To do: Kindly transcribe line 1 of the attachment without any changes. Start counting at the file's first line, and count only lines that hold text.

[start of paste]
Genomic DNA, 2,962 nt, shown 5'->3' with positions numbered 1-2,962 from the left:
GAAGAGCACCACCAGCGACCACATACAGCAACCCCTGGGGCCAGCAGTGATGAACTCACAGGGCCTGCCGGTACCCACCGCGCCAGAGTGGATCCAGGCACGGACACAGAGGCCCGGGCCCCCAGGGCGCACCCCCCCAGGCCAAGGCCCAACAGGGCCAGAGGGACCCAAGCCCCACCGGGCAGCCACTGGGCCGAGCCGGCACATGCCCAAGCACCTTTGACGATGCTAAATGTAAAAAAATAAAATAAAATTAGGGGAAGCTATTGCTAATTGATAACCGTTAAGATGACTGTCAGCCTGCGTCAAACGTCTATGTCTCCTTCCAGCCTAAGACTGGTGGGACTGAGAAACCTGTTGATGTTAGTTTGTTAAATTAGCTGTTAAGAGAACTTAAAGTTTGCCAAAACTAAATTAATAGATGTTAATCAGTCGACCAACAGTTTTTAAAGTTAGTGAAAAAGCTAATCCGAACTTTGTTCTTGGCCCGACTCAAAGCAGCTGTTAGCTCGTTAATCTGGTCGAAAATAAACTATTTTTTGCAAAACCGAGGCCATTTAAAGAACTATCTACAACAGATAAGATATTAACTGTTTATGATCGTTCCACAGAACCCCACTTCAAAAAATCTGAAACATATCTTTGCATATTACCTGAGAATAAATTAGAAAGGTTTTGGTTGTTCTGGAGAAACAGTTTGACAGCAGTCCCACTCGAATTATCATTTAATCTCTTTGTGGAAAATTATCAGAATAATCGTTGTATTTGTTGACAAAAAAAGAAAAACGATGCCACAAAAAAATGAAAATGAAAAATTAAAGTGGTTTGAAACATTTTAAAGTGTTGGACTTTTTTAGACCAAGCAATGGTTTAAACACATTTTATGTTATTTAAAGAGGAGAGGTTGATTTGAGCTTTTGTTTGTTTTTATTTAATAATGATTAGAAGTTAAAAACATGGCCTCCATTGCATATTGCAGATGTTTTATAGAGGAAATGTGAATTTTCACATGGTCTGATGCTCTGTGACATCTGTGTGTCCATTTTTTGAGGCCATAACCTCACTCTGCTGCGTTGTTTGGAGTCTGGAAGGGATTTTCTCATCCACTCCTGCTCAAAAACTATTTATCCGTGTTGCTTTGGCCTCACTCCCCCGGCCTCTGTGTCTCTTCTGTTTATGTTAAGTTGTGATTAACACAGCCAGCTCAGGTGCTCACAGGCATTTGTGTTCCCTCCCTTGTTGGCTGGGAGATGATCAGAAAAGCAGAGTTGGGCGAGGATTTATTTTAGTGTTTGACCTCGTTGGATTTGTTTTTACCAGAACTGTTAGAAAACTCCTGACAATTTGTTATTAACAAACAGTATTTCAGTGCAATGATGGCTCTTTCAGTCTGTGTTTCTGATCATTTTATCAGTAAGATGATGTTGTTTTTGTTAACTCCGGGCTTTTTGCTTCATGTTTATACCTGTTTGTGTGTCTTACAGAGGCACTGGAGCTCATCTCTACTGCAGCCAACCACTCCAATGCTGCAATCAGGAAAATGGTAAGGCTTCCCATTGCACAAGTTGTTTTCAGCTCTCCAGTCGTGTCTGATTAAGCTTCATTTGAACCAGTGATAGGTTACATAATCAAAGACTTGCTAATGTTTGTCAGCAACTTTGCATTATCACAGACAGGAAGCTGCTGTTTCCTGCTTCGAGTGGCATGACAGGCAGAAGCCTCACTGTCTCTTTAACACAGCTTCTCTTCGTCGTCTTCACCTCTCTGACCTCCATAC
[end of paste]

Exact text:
Genomic DNA, 2,962 nt, shown 5'->3' with positions numbered 1-2,962 from the left: